KUALA LUMPUR, Malaysia (AP) — Malaysian security forces using fighter jets attacked nearly 200 Filipino intruders on Tuesday to end the armed group's three-week violent occupation of a Borneo village that became the country's biggest security crisis in years.
Prime Minister Najib Razak confirmed the assault was launched Tuesday morning after clashes in Malaysia's eastern Sabah state this past week killed eight policemen. He had earlier declared that security forces were authorized to take any action deemed necessary.
The main group of intruders comprises members of a Philippine Muslim clan, some bearing rifles and grenade launchers, who slipped past naval patrols last month, landed at a remote Malaysian coastal village in Sabah's Lahad Datu district and insisted the territory was theirs.
Nineteen Filipino gunmen have also been slain in Lahad Datu and another Sabah coastal district involving a smaller group of Filipinos since Friday. The skirmishes shocked Malaysians unaccustomed to such violence in their country, which borders insurgency-plagued southern provinces in the Philippines and Thailand.
"The government has to take the appropriate action to protect national pride and sovereignty as our people have demanded," Najib said in a statement issued through the national news agency, Bernama.
Authorities made every effort to resolve the siege peacefully since the presence of the group in Lahad Datu district became known on Feb. 12, including holding talks to encourage the intruders to leave without facing any serious legal repercussions, Najib said.
"The longer this intrusion persisted, it became clear to the authorities that the intruders had no intention to leave Sabah," Najib said. "As a peace-loving Islamic country that upholds efforts to settle conflicts through negotiations, our struggle to avoid bloodshed in Lahad Datu did not work."
Sabah police chief Hamza Taib confirmed the attack involved ground and air operations conducted by both the police and military, which included bombing the area. He declined to elaborate, saying the operation remained ongoing two hours after it was launched shortly after dawn.
Abraham Idjirani, spokesman for the Sulu sultanate, told reporters in Manila that the Filipino group in Sabah would not surrender and that their leader was safe. The group is led by a brother of Sultan Jamalul Kiram III of the southern Philippine province of Sulu.
Lahad Datu district is a short boat ride from the Philippine province, and the clan members had rebuffed calls to leave, claiming Sabah belonged to their royal sultanate and that Malaysia has been paying a paltry amount to lease the vast territory with many palm plantations.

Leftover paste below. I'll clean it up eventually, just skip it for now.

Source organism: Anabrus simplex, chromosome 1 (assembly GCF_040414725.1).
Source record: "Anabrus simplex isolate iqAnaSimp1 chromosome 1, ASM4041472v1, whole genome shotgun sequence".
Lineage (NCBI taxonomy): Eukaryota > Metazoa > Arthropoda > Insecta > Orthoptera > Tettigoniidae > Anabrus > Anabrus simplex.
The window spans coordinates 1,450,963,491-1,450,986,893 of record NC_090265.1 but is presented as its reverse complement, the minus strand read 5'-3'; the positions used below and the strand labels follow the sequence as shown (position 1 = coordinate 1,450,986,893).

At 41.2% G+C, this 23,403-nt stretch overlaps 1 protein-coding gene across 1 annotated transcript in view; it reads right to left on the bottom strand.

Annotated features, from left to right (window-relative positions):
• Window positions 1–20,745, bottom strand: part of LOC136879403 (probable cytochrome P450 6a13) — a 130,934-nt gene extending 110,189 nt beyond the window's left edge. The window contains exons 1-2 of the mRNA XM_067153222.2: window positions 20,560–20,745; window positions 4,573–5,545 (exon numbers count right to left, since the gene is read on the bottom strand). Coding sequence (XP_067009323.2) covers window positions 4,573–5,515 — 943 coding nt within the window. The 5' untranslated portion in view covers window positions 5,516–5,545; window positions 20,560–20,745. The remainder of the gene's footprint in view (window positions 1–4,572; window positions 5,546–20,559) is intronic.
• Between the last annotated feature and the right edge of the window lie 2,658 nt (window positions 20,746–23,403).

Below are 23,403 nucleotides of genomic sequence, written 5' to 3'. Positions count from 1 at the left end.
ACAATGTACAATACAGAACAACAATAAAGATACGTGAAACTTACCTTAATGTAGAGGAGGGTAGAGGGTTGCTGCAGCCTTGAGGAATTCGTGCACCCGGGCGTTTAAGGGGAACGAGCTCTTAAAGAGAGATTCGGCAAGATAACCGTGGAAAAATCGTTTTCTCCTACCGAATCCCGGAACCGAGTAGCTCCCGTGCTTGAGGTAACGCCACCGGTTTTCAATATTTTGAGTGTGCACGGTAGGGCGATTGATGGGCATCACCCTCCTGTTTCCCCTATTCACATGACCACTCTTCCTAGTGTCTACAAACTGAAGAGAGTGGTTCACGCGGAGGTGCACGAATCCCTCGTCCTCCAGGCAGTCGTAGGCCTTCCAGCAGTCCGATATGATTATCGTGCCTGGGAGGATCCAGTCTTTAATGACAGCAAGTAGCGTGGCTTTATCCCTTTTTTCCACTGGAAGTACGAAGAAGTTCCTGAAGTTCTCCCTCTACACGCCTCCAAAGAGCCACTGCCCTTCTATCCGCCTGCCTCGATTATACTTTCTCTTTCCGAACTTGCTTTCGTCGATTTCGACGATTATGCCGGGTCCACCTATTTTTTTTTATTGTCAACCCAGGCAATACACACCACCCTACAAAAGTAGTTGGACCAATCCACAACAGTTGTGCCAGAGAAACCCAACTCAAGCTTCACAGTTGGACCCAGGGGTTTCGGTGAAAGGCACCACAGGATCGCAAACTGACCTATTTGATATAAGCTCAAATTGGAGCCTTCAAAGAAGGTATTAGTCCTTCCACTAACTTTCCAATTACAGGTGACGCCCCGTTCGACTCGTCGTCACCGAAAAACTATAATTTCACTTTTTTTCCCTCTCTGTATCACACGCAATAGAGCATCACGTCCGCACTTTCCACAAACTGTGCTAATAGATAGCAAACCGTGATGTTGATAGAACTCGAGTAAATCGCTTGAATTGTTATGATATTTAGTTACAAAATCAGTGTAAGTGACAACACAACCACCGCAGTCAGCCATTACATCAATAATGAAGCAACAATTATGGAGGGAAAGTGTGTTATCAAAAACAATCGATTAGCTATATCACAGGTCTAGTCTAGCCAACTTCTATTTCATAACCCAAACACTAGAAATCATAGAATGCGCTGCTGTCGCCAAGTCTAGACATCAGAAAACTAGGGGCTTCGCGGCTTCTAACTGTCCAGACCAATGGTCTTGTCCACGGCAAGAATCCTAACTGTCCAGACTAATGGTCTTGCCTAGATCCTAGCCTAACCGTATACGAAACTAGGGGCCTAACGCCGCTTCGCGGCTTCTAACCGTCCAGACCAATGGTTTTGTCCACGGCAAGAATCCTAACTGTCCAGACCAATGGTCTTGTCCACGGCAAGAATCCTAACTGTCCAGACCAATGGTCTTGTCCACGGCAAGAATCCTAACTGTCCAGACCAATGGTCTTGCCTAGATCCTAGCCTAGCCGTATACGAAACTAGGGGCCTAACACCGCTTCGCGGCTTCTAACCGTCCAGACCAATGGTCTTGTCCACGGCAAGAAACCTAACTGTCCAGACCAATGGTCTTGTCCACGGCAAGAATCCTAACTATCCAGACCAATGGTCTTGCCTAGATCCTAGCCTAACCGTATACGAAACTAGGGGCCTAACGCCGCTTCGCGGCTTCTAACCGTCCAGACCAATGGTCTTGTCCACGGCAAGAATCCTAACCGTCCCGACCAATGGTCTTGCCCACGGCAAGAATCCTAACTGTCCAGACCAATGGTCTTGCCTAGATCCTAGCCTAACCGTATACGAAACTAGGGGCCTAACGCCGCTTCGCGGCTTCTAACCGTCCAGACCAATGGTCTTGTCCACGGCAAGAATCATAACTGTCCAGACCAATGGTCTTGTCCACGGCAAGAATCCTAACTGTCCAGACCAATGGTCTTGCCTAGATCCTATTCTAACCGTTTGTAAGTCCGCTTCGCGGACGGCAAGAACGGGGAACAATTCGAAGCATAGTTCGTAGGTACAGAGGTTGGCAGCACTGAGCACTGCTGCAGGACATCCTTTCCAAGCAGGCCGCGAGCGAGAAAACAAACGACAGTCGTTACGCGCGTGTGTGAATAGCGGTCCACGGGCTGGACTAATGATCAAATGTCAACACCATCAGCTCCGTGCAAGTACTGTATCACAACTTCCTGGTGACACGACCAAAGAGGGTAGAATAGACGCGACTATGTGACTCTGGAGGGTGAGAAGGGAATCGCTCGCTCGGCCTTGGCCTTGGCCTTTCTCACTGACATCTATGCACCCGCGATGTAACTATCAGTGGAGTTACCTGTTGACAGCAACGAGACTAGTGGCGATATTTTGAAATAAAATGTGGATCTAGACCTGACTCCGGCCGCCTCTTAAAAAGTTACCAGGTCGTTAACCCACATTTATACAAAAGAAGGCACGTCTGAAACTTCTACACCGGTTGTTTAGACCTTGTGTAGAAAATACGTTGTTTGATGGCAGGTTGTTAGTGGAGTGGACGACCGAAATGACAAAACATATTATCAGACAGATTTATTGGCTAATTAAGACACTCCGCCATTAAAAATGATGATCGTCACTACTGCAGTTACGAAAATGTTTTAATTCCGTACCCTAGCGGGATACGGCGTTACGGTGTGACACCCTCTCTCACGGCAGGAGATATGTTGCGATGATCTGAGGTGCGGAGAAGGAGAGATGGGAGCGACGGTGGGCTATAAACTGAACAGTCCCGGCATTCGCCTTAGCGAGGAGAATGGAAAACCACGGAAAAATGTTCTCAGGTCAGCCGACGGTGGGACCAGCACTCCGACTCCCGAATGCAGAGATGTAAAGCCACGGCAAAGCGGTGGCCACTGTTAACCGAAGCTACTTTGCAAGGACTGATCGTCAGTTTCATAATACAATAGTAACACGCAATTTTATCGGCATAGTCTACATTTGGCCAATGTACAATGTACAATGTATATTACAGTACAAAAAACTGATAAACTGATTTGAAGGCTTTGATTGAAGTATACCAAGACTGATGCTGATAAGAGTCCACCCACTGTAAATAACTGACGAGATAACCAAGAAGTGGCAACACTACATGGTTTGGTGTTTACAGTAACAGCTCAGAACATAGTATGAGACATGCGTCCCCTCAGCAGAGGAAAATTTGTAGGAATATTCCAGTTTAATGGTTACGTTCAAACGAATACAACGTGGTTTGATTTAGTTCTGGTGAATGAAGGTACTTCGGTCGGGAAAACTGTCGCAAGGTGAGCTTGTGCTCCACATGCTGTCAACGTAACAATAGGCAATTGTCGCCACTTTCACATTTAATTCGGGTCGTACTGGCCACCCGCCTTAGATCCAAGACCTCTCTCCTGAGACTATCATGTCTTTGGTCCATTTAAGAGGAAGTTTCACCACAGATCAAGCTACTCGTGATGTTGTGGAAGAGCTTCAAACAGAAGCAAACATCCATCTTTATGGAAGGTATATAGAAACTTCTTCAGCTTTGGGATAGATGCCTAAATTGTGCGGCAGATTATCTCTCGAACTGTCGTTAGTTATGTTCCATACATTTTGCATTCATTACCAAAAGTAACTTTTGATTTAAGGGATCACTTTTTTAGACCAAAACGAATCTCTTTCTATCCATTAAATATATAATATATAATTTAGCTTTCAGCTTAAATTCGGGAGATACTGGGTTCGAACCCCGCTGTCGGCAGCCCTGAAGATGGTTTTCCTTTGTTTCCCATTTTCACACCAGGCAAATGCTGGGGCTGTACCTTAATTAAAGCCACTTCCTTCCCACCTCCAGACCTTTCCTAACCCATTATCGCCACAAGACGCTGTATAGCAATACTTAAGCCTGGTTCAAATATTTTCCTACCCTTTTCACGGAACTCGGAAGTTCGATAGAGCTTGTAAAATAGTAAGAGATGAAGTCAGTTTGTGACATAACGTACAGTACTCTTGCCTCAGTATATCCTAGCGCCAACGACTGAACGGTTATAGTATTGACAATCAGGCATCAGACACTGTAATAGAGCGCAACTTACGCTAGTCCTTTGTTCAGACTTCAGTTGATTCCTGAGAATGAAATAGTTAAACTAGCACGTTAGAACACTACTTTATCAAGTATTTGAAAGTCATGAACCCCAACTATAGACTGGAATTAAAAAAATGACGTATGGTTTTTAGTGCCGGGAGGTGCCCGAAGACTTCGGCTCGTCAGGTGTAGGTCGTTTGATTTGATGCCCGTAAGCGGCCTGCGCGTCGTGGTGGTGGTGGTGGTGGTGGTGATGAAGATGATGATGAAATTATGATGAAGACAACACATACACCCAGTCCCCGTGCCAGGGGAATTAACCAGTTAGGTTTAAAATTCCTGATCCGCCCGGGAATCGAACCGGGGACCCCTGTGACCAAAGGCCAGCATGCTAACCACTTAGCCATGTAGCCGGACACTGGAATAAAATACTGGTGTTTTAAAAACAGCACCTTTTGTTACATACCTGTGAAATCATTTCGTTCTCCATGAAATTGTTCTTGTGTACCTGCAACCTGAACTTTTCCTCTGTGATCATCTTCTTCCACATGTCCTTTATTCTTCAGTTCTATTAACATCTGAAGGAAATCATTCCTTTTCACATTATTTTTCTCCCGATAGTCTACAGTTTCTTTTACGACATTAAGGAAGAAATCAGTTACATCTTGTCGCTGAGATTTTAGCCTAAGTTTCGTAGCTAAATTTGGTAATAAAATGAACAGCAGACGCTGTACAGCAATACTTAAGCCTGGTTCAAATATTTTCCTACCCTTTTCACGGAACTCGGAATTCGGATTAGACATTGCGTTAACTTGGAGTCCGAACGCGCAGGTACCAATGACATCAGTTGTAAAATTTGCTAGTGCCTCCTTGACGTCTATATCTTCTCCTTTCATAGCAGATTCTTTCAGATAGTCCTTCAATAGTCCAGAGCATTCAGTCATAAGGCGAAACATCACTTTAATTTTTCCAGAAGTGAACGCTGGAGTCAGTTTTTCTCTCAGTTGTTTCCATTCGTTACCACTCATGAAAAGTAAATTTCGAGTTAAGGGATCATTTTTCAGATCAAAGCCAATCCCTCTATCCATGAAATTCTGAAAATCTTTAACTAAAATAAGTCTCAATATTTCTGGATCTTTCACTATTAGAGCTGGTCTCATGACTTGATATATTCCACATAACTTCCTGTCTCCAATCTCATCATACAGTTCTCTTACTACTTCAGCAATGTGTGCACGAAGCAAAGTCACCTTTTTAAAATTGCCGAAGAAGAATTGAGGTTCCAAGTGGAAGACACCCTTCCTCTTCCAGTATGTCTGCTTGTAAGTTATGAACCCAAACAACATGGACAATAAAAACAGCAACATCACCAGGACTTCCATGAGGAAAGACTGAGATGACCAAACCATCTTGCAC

The Philippine government had asked Malaysia to exercise maximum tolerance to avoid further bloodshed.
In Manila, presidential spokesman Ricky Carandang said Tuesday that Foreign Secretary Albert del Rosario was in Kuala Lumpur meeting with his Malaysian counterpart.
"We've done everything we could to prevent this, but in the end Kiram's people chose this path," Carandang said.
An undetermined number of other armed Filipinos are suspected to have encroached on other districts within 300 kilometers (200 miles) of Lahad Datu.
Some activists say the crisis illustrates an urgent need to review border security and immigration policies for Sabah, where hundreds of thousands of Filipinos have headed in recent decades — many of them illegally — to seek work and stability.
Groups of Filipino militants have occasionally crossed into Sabah to carry out kidnappings, including one that involved island resort vacationers in 2000. Malaysia has repeatedly intensified its patrols, but the long sea border with the Philippines remains difficult to guard.
Some in Muslim-majority Malaysia advocated patience in handling the Lahad Datu intruders. But the deaths of the Malaysian police officers, including six who were ambushed while inspecting a waterfront village in a separate Sabah district on Saturday, have triggered widespread alarm over the possibility of more such intrusions.
For the second time in two days, Philippine President Benigno Aquino III had gone on national TV to urge the Filipino group in Lahad Datu to lay down their arms, warning that the situation could worsen and endanger about 800,000 Filipinos settlers there.
The crisis could have wide-ranging political ramifications in both countries. Some fear it might undermine peace talks brokered by Malaysia between Manila and the Moro Islamic Liberation Front, the main Muslim rebel group in the southern Philippines.
It also could affect public confidence in Malaysia's long-ruling National Front coalition, which is gearing up for general elections that must be held by the end of June. The coalition requires strong support from voters in Sabah to fend off an opposition alliance that hopes to end more than five decades of federal rule by the National Front.
The U.S. Embassy in Kuala Lumpur has advised Americans to avoid traveling to much of Sabah's east coast, which includes towns that are embarkation points for nearby diving resort islands, because of the potential for more violence.
Associated Press writers Hrvoje Hranjski and Jim Gomez in Manila, Philippines, contributed to this report.